We all make mistakes. Or we make decisions that we have to later revisit, to put it kindly! I’ve got a Rails app where I wasn’t using UTC back in the beginning, and this was pre Rails 2.1, so ActiveRecord has been storing all the time stamps into postgres as Eastern time. I need to move all those dates over to UTC for this particular app to go through its next growth spurt, so I threw together a migration that does just that. I’d like to think it couldn’t get more DRY, hope it’s useful to anyone else out there. It’s dependent on Postgres, but you could adapt the increment statement to suit your own DB or to be more generic:
The last two weeks have seen a ton of development work here at Zetetic. We’ve been working to cut over one of our bigger client’s single-sign-on systems to a new location, we’ve built new features into the Strip beta (update coming soon, promise!), and we’ve completed a pile of performance, stability, and maintenance improvements for Tempo, our time tracker.
I should say that a lot of this work was made possible by an extra pair of hands; we’ve recently brought Bret Morgan onto our team as a developer. He’s been doing a lot of great Rails development work on Tempo and helping out with testing and Q&A for Strip.
Without going into all the changes we’ve made in Tempo, there are two I’d like to highlight:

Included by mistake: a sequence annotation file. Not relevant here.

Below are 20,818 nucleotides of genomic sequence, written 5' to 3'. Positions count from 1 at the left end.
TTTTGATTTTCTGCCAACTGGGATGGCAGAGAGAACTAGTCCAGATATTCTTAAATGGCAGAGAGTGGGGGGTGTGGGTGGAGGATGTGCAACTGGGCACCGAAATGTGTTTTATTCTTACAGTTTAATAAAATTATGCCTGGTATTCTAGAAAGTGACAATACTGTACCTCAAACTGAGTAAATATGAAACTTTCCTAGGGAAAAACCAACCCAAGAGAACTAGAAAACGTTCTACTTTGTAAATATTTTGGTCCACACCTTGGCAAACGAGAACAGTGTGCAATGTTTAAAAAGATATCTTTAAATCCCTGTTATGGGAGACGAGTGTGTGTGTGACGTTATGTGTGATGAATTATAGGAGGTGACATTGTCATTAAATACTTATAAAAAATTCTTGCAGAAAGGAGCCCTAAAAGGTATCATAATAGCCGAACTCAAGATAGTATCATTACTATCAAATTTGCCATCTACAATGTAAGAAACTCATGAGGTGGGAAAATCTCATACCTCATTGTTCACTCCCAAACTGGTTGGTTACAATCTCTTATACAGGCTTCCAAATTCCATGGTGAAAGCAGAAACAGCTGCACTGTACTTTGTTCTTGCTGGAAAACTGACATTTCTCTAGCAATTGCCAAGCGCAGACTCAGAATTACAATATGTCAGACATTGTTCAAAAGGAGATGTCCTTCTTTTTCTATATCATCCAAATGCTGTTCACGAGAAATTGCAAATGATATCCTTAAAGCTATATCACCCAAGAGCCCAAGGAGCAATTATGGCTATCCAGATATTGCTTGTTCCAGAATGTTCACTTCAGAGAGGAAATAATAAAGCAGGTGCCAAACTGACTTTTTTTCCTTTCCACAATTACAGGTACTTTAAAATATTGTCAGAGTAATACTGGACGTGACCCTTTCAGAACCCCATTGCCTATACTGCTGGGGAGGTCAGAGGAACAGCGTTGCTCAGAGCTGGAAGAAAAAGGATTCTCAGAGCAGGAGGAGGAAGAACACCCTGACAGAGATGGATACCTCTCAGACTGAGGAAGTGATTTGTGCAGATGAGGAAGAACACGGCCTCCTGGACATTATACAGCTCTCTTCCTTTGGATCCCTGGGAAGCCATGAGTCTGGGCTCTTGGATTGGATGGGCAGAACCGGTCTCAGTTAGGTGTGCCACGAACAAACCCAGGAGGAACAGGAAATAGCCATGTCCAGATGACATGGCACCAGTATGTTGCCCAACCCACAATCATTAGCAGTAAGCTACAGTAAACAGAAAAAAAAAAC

Message Handler Stability
Tempo provides our customers with various ways to log time remotely and start timers, and our message handler is responsible for scooping up email and Twitter messages. We did some tweaking that dramatically improves its ability to handle the unexpected (you wouldn’t believe the weird stuff that comes in from MS Exchanges and Outlook systems), touches up its ability to respond to erroneous messages, and ensures that Message Handler keeps it up. We had some older daemonizing code in there, and ripped it out in favor of the Looper module we posted to Github recently. We’ve been using Looper in PingMe’s handlers for quite some time now, it was time to gemify it and use it in Tempo.
Tag Operations Improved ++bajillion
Sometimes you need to re-name your tags in Tempo, sometimes you need to add a tag like ‘oracle’ to everything tagged ‘apex’, and sometimes you just need to delete a tag from all of the entries in the current report. To provide this capability we added the Batch Tag interface, and it got the job done, but it was horribly slow. We got down and dirty with the SQL and updated our tag caching strategy to get it right. Operations on hundreds and hundreds of entries that used to take really long times (often leading to time-outs, I’m sad to say) are now complete within a second or two.
The batch tags interface still needs work, I will concede. We’re not entirely happy with the UI itself and expect to overhaul it soon.
We are planning to roll out these updates and more on Monday night EDT, and we’ll publish a full list of improvements made once it’s complete.
So let’s talk Strip. A number of people are already finding that the simple Categories → Entries navigation can be a little restrictive. We’re working on a number of features to allow for easy re-categorization of Entries, but there are two new features that will make accessing your data a lot easier: